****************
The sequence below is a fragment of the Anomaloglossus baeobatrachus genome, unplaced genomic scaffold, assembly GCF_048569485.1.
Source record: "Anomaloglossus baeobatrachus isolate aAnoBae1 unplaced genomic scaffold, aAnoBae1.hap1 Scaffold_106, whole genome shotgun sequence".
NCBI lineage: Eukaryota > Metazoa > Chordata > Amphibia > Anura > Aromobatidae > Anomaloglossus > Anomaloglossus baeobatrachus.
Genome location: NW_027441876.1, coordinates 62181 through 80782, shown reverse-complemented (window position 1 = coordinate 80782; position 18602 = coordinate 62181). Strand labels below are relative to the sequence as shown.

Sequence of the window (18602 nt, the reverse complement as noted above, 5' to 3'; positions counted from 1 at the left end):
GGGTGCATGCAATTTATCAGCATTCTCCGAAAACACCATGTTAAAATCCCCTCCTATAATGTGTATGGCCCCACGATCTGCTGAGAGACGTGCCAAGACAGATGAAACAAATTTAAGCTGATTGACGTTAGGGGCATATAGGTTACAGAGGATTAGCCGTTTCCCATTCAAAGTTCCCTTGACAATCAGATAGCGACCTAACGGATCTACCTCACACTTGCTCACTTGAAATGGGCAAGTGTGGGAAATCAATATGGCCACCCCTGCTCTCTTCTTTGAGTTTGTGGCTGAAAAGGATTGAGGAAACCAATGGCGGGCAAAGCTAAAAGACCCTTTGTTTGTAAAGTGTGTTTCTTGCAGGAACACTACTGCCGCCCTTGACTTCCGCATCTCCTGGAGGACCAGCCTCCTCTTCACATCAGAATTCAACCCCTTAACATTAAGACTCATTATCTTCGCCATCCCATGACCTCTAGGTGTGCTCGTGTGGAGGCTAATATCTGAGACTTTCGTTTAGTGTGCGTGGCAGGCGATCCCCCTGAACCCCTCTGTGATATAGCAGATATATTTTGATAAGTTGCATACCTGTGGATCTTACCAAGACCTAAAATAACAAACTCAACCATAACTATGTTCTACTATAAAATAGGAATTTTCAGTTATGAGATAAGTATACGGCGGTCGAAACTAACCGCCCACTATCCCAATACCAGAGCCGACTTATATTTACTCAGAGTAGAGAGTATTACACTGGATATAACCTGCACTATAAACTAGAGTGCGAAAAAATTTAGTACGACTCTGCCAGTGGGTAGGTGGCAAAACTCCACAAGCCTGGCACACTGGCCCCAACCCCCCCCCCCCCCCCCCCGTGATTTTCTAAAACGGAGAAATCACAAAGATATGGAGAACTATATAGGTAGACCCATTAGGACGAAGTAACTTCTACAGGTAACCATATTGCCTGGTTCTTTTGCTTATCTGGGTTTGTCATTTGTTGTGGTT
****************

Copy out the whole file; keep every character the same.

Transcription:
The sequence below is a fragment of the Anomaloglossus baeobatrachus genome, unplaced genomic scaffold, assembly GCF_048569485.1.
Source record: "Anomaloglossus baeobatrachus isolate aAnoBae1 unplaced genomic scaffold, aAnoBae1.hap1 Scaffold_106, whole genome shotgun sequence".
NCBI lineage: Eukaryota > Metazoa > Chordata > Amphibia > Anura > Aromobatidae > Anomaloglossus > Anomaloglossus baeobatrachus.
Genome location: NW_027441876.1, coordinates 62181 through 80782, shown reverse-complemented (window position 1 = coordinate 80782; position 18602 = coordinate 62181). Strand labels below are relative to the sequence as shown.

Sequence of the window (18602 nt, the reverse complement as noted above, 5' to 3'; positions counted from 1 at the left end):
GGGTGCATGCAATTTATCAGCATTCTCCGAAAACACCATGTTAAAATCCCCTCCTATAATGTGTATGGCCCCACGATCTGCTGAGAGACGTGCCAAGACAGATGAAACAAATTTAAGCTGATTGACGTTAGGGGCATATAGGTTACAGAGGATTAGCCGTTTCCCATTCAAAGTTCCCTTGACAATCAGATAGCGACCTAACGGATCTACCTCACACTTGCTCACTTGAAATGGGCAAGTGTGGGAAATCAATATGGCCACCCCTGCTCTCTTCTTTGAGTTTGTGGCTGAAAAGGATTGAGGAAACCAATGGCGGGCAAAGCTAAAAGACCCTTTGTTTGTAAAGTGTGTTTCTTGCAGGAACACTACTGCCGCCCTTGACTTCCGCATCTCCTGGAGGACCAGCCTCCTCTTCACATCAGAATTCAACCCCTTAACATTAAGACTCATTATCTTCGCCATCCCATGACCTCTAGGTGTGCTCGTGTGGAGGCTAATATCTGAGACTTTCGTTTAGTGTGCGTGGCAGGCGATCCCCCTGAACCCCTCTGTGATATAGCAGATATATTTTGATAAGTTGCATACCTGTGGATCTTACCAAGACCTAAAATAACAAACTCAACCATAACTATGTTCTACTATAAAATAGGAATTTTCAGTTATGAGATAAGTATACGGCGGTCGAAACTAACCGCCCACTATCCCAATACCAGAGCCGACTTATATTTACTCAGAGTAGAGAGTATTACACTGGATATAACCTGCACTATAAACTAGAGTGCGAAAAAATTTAGTACGACTCTGCCAGTGGGTAGGTGGCAAAACTCCACAAGCCTGGCACACTGGCCCCAACCCCCCCCCCCCCCCCCCCGTGATTTTCTAAAACGGAGAAATCACAAAGATATGGAGAACTATATAGGTAGACCCATTAGGACGAAGTAACTTCTACAGGTAACCATATTGCCTGGTTCTTTTGCTTATCTGGGTTTGTCATTTGTTGTGGTT